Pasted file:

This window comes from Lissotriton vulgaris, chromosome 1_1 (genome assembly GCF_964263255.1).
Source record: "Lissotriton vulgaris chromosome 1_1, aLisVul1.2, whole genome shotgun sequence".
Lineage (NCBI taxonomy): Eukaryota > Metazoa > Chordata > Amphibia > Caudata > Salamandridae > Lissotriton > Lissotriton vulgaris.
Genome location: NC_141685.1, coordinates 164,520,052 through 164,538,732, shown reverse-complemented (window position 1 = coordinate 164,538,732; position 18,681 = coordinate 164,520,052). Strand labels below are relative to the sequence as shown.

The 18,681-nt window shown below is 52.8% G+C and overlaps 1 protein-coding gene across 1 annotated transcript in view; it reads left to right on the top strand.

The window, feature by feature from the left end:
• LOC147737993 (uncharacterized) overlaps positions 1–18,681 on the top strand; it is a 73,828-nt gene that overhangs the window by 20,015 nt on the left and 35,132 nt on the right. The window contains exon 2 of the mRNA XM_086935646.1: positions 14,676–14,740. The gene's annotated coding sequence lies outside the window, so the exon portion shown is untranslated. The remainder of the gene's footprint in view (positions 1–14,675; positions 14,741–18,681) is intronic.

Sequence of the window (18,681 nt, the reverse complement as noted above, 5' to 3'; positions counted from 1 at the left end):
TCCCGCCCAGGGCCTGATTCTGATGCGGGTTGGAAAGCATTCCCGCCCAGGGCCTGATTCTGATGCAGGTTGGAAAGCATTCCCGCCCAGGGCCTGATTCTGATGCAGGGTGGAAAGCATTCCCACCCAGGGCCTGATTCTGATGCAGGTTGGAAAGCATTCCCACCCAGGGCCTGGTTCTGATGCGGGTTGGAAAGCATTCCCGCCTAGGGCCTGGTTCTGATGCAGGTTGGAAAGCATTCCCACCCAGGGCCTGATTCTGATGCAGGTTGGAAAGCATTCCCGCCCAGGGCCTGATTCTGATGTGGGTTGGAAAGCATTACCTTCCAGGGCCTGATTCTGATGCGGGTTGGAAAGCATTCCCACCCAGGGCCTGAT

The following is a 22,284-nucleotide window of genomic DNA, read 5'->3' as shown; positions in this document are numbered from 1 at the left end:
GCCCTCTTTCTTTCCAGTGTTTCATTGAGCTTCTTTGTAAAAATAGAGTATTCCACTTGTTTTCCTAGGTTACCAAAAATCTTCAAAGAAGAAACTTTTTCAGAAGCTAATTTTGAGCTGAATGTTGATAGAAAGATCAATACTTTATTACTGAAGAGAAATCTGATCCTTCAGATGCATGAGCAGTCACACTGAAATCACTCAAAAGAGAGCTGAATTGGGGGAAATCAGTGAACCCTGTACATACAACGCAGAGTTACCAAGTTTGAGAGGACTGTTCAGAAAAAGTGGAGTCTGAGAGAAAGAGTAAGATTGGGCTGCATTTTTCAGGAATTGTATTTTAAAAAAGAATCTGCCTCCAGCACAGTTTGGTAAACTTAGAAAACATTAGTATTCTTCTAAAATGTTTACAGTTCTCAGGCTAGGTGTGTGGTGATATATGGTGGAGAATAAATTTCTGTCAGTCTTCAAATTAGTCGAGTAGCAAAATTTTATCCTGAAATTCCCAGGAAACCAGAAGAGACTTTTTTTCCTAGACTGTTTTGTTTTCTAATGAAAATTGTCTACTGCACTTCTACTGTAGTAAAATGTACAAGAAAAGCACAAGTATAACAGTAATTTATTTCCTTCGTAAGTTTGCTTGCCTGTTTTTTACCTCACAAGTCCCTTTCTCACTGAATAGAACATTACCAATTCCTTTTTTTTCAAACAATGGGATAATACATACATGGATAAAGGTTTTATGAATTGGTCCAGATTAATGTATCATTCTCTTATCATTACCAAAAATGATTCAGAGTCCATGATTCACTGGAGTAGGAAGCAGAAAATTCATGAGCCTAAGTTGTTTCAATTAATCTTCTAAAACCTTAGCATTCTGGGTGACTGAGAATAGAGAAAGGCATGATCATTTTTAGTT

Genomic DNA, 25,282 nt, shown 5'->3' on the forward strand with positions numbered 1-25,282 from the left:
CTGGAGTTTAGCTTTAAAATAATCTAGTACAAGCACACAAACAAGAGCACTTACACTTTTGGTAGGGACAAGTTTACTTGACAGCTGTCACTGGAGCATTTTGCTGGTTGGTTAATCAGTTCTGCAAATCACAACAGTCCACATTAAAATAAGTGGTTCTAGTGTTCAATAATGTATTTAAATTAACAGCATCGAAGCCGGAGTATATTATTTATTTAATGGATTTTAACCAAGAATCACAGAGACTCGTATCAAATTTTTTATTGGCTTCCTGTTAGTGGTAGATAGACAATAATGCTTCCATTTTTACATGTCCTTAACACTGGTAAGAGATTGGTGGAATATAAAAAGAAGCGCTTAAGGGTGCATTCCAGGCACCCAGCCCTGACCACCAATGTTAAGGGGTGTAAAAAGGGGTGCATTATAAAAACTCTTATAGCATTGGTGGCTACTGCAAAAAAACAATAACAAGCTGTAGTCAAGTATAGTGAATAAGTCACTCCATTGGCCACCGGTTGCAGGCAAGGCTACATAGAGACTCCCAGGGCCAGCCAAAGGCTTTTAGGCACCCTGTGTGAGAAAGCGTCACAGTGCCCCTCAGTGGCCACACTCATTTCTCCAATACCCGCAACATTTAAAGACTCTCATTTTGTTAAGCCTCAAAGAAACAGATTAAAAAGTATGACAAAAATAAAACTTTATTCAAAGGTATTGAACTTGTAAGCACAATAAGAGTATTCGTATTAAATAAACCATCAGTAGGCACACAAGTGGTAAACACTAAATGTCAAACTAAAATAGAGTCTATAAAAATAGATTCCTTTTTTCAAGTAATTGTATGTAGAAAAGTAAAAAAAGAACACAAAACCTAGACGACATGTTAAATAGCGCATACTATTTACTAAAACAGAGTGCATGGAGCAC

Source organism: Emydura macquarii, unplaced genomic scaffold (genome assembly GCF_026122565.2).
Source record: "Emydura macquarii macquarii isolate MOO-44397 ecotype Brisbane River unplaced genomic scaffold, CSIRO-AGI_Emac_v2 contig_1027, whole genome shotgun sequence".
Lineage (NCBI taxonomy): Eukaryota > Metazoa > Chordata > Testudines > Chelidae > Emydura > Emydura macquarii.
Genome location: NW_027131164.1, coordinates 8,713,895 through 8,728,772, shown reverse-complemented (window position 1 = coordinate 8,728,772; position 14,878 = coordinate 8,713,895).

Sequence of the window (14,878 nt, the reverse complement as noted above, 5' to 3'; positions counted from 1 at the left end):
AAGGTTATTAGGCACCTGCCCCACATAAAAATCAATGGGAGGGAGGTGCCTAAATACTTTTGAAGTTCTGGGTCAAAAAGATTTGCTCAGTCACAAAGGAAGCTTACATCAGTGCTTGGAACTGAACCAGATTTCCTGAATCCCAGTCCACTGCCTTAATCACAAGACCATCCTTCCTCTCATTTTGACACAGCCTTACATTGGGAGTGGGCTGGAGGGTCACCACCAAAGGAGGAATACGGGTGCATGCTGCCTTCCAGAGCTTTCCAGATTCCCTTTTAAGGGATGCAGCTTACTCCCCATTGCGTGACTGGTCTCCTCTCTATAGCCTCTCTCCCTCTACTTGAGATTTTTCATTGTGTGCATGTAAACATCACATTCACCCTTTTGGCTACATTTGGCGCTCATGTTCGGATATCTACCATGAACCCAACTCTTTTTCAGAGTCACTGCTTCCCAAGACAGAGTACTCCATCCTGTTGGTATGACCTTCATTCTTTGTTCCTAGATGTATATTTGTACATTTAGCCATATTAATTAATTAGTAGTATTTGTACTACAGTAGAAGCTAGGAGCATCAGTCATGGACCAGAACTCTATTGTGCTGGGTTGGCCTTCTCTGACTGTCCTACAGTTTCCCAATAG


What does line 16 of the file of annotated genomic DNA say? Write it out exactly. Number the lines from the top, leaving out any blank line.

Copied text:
Lineage (NCBI taxonomy): Eukaryota > Metazoa > Chordata > Testudines > Chelidae > Emydura > Emydura macquarii.